Bromelain is a protein-digesting enzyme mixture derived from the stem, fruit, and juice of the pineapple plant. It has a centuries-long history of being used to treat medical ailments, primarily throughout Central and South America. It is currently categorized as a dietary supplement, and generally recognized as safe (GRAS) by the U.S. Food and Drug Administration (FDA).

Bromelain may be used alone or in conjunction with other medications. People use bromelain topically, to remove dead skin from burns, and orally, to reduce inflammation and swelling — particularly of the nasal passages. Bromelain is also used as a digestive aid for osteoarthritis and to reduce soreness in aching muscles.

Bromelain can be purchased in pill or tablet form for oral ingestion. It’s also available as a cream for topical use. Even though it’s extracted from pineapple, eating pineapple or drinking its juice doesn’t supply a large enough dose to be effective.

When using bromelain, it’s important to discuss its use with your doctor and follow the dosing directions provided.

Bromelain is measured in gelatin digesting units (GDUs) per gram. Doses range from 80–400 milligrams per serving, two to three times daily. Your doctor may recommend that you take bromelain with meals in order to aid digestion, or on an empty stomach to reduce inflammation.

Bromelain and its potential health benefits have been studied extensively in multiple areas. These include:

Osteoarthritis

A review of clinical studies found that bromelain’s anti-inflammatory and analgesic properties make it an effective treatment for the pain, soft-tissue swelling, and joint stiffness associated with osteoarthritis. The review focused on bromelain’s effectiveness in treating arthritis of the knee and shoulder. The studies analyzed varied significantly in terms of dosage. Improvements were found in some study participants given 400 milligrams of bromelain, two times daily.

Cardiovascular disease

An abstract reported that bromelain was effective at treating cardiovascular diseases, such as peripheral artery disease, stroke, heart attack, and high blood pressure. Bromelain inhibits the ability of blood platelets to stick or clump together (aggregation). This may help reduce clot formation and cardiovascular events.

Asthma

The results of an animal study indicated that bromelain’s anti-inflammatory effects might be beneficial to people with asthma or other forms of allergic airway disease.

Chronic sinusitis (chronic rhinosinusitis)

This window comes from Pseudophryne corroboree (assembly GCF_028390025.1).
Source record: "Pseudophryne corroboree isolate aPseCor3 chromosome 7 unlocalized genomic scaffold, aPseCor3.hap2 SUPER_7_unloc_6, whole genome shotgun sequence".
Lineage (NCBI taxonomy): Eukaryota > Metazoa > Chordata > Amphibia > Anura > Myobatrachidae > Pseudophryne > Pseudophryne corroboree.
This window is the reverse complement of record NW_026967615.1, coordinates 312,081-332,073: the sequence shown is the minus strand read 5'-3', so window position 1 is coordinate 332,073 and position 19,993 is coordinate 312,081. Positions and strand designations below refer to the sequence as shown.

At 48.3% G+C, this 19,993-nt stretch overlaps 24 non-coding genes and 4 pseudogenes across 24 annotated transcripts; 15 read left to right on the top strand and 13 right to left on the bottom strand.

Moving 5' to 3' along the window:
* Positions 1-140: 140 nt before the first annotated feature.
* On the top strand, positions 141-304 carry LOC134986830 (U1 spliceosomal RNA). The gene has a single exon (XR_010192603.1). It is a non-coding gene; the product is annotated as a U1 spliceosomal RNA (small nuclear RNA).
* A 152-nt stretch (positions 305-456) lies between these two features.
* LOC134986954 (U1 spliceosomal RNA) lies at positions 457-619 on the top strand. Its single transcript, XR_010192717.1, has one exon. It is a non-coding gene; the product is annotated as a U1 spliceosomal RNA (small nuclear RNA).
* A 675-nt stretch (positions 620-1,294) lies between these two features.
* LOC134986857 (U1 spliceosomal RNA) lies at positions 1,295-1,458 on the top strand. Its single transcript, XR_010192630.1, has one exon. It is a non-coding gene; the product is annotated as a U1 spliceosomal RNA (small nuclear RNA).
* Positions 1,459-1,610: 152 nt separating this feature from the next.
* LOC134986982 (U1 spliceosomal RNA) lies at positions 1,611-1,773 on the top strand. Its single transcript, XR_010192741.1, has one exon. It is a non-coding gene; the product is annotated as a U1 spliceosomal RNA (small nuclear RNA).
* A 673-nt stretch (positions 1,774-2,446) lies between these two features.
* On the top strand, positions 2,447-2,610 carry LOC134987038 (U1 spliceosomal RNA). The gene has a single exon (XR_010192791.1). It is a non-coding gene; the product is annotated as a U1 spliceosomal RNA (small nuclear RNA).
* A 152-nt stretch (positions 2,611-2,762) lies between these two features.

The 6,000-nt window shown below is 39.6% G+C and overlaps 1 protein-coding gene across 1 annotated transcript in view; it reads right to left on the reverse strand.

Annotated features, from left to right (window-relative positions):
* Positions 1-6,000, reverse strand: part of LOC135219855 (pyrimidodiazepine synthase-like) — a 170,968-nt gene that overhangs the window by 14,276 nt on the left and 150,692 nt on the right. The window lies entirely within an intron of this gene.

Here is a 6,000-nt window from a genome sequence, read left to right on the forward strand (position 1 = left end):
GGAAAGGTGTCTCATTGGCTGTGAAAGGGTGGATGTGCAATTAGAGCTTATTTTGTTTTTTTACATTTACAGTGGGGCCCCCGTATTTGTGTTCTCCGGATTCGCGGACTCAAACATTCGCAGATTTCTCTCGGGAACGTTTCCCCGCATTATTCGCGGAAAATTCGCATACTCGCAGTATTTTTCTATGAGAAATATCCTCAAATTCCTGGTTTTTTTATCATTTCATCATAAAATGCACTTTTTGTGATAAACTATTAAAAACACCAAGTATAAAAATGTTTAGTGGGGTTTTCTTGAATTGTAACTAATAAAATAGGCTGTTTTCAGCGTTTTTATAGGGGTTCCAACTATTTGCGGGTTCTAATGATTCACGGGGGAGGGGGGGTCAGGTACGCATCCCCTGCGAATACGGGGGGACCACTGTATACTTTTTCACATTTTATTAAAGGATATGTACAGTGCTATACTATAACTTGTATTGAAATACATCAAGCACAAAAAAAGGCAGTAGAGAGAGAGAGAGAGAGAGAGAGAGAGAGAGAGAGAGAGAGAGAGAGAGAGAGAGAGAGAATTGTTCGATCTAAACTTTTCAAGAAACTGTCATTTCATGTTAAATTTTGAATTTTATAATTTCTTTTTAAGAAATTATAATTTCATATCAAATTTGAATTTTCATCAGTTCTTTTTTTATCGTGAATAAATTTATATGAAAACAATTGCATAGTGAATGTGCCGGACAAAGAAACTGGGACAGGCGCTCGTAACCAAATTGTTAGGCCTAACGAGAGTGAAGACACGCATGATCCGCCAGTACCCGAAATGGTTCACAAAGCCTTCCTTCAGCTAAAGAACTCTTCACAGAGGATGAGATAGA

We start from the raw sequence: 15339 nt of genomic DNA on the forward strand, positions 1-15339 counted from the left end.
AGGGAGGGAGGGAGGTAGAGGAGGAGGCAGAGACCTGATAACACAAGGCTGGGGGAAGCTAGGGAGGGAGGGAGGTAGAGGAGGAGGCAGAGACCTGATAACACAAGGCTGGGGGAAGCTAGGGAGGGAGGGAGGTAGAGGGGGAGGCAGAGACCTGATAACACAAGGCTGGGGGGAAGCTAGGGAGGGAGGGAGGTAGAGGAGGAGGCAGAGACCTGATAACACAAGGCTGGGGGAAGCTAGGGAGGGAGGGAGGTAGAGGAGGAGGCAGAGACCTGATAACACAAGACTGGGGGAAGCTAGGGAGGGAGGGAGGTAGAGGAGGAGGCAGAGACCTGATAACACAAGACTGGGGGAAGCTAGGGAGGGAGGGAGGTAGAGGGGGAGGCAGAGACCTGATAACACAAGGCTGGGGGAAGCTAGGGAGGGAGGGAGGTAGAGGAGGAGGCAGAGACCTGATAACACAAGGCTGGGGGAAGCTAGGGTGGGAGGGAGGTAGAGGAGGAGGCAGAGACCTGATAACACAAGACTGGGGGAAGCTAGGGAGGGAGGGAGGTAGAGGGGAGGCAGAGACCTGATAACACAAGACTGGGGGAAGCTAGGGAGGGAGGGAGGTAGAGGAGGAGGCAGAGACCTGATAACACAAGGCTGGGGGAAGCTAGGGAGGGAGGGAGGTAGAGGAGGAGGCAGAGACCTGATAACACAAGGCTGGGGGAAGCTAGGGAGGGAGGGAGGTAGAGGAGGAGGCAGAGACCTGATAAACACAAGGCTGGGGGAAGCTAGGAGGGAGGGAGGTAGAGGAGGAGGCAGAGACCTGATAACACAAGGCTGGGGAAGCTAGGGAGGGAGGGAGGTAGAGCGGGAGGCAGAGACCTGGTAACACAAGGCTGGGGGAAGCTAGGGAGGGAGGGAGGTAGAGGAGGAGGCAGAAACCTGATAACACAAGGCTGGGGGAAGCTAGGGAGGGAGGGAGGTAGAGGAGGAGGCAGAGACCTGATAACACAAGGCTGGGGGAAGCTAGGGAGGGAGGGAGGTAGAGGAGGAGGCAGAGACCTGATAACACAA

A pilot study found that bromelain tablets were effective at alleviating swelling, congestion, and other symptoms associated with chronic sinusitis. Study participants were given bromelain daily for a three-month period.

Colitis

An animal study found that purified fruit bromelain reduced inflammation and healed mucosal ulcers caused by inflammatory bowel disease in rats.

Burns

A study review found that bromelain, when used as a topical cream, was highly effective at safely removing damaged tissue from wounds and from second- and third-degree burns.

Cancer

A 2010 study indicated that bromelain shows promise in combating cancer. Bromelain may have the ability to positively impact cancer cell growth, and it may help to control the key pathways supporting malignancy.

As with all supplements, it’s important to discuss bromelain with your doctor prior to using it. Bromelain may cause mild side effects in some people, particularly when taken in high doses. These include:

  • diarrhea
  • nausea
  • vomiting
  • heavier-than-normal menstrual bleeding

Avoid using bromelain if you take a blood thinner, such as Warfarin, Pradaxa, and others. Bromelain may have an antiplatelet effect on the blood, increasing the potential for excessive bleeding. For this reason, it’s also important to avoid bromelain use before and after surgery.

Bromelain should not be used by people who are allergic to pineapple or to other substances that may elicit an allergic reaction in those allergic to pineapple (cross-reactivity). These substances include:

  • grass pollen
  • latex
  • celery
  • fennel
  • carrots
  • wheat

Bromelain may also increase the effects of certain medications, such as antibiotics, sedatives, and anti-seizure drugs.

Bromelain is a natural substance derived from pineapples. It has been studied extensively and may have significant, positive effects on multiple health conditions, including burns, osteoarthritis, and cancer. Discuss your use of bromelain with your doctor, particularly if you take prescription medications.